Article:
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Focus on Wells and Well Water

Many people find that when they buy an old Bulgarian property there is a quaint little water well in the garden, which accesses an underground water supply. Many use a simplistic bucket and pulley mechanism whilst others may be more sophisticated drawing water by an electric or mechanical pump. Wells differ greatly in depth, water volume and water quality and whilst well water usually contains more minerals than surface water it can also contain chemicals that are extremely dangerous to your health.

In days gone by, shallow wells provided Bulgarian villagers with drinking water but over the years research has shown that impurities from the surface can easily reach shallow water resources creating the risk of contamination. As Bulgaria strives to conform to new EU regulations about water purification and irrigation, new laws exist regarding the ownership of private water wells and it is vital that every well owner conforms to these.

Bulgarian Law for Well Owners

All well owners must by law register their well with the Director of the Regional Water Management Administration (WMA) – sometimes this can be done through the village mayor. Once this has been done, personal water usage from a well is free of charge. Changes to the law regarding wells were introduced on 11th August 2006. It states that all property owners with an existing well on their land register must register it within 6 months of the date of legislation and that owners with wells that are not in operation had a year in which to either close the well down or make it functional and register it, so in effect if you are buying an old property now then the well should have already been registered. However it is worth checking that this has in fact been done before you take possession of the property because failure to comply with this rule results in a fine and the well may be sealed against your consent. Your lawyer should be able to advise you on whether the seller has complied with this law. If you find that your well has not been registered then you need to take this up with the previous owner or go to your local municipality and fill in an “Application for the provision of water taking equipment. The form is only available in Bulgarian and must be filled in Bulgarian. You need to specify your name as the owner of the well and the address of the property with the well on its land as well as a contact telephone number. The form also asks you to declare the purpose of your well water usage for example whether it is for personal or business use. You also have to state the method of water extraction, the depth and diameter of the well and its distance from your neighbour’s property. You must also supply your notary deed and ID. Upon completion the application form should be sent to the Regional Water Management Administration.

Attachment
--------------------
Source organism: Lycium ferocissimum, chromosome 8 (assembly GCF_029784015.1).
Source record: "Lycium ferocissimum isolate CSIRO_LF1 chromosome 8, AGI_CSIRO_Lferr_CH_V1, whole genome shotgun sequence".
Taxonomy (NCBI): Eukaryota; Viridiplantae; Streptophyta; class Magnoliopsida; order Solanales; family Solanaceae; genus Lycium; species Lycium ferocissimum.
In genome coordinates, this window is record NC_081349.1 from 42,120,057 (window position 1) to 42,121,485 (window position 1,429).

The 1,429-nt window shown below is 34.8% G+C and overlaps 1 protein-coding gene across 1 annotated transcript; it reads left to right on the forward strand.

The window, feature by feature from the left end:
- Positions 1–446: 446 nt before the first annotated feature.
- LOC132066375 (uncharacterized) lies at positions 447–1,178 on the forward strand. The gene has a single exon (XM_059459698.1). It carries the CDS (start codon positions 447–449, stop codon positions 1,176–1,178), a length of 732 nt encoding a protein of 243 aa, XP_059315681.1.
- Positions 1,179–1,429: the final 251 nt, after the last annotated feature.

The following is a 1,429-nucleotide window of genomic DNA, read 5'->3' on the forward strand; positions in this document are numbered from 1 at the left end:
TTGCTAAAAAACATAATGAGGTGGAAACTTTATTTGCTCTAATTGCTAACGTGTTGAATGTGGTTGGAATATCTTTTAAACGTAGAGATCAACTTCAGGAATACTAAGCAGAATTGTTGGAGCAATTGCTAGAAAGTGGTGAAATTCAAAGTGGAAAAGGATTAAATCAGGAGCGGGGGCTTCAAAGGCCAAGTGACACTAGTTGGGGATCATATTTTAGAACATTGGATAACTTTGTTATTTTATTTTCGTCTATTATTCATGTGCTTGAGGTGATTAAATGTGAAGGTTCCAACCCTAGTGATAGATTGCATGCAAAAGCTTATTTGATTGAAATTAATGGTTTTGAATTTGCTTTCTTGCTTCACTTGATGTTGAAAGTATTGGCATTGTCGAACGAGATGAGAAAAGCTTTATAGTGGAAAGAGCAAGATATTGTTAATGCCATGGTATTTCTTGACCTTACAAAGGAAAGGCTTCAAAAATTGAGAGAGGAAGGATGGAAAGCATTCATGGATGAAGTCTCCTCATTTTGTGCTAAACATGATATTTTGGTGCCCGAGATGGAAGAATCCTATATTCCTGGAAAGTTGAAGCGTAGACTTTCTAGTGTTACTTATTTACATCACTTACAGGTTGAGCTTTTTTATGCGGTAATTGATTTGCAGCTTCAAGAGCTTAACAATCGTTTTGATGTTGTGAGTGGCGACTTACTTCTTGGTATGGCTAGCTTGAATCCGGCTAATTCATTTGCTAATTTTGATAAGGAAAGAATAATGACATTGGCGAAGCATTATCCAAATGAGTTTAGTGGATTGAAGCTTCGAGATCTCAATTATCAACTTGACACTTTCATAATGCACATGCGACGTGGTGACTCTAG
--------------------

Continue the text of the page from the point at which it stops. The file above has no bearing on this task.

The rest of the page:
Contaminated Well Water

If your well is registered then you will have an economical source of water, but you need to ensure that it is free of contamination and this can be done by ensuring that it is cased and sealed correctly. Well water contains some common elements, which are natural contaminants like iron, calcium and magnesium. However traces of more harmful contaminants such as arsenic and radon can sometimes be found. Nitrates and Coliform bacteria may also be present and can be extremely harmful to people like the elderly, children and those who are sick. To be sure that your well does not contain dangerous contaminants it is advisable to have the water tested. If the water tests come back showing signs of contamination all is not lost for your new, cheap source of water; you can use various methods of filtration to rid the water of these contaminants. One way to do this is by using reverse osmosis water processors; even boiling the water will release most harmful contaminants. Another form of treatment is known as shock chlorination, which is a process whereby chlorine is added to the well water. If there has been flooding in your areas then it is a good way to re-address the balance to avoid contamination from surface water. You cannot drink the well water whilst you are treating it with chlorine but you will be able to drink it once the chlorination has been left overnight.

Other Risks

Not all wells look like those from fairly tales with quaint little roofs and a cylindrical brick wall separating it from the ground. Many Bulgarian wells may lie hidden beneath garden debris and may be no more than a hole at ground level. Such wells are particularly dangerous to children and animals that tend to run carefree through the garden without a thought for what may lie beneath their path. There have been many cases worldwide of children falling into the depths of an abandoned well and to avoid this risk it is best to take a few simple safety measures. If you intend to use the well then have it built up above ground level so that it is visible. Even if you don’t intend on using the well this is a good idea and it can be made into a garden feature – providing you cap off the top you are complying with regulations. Those wells that are at ground level and are capped with an old sheet of metal should also be checked as they too may no longer be safe. Ensure that your well has been securely capped by a professional builder so that you are free from danger.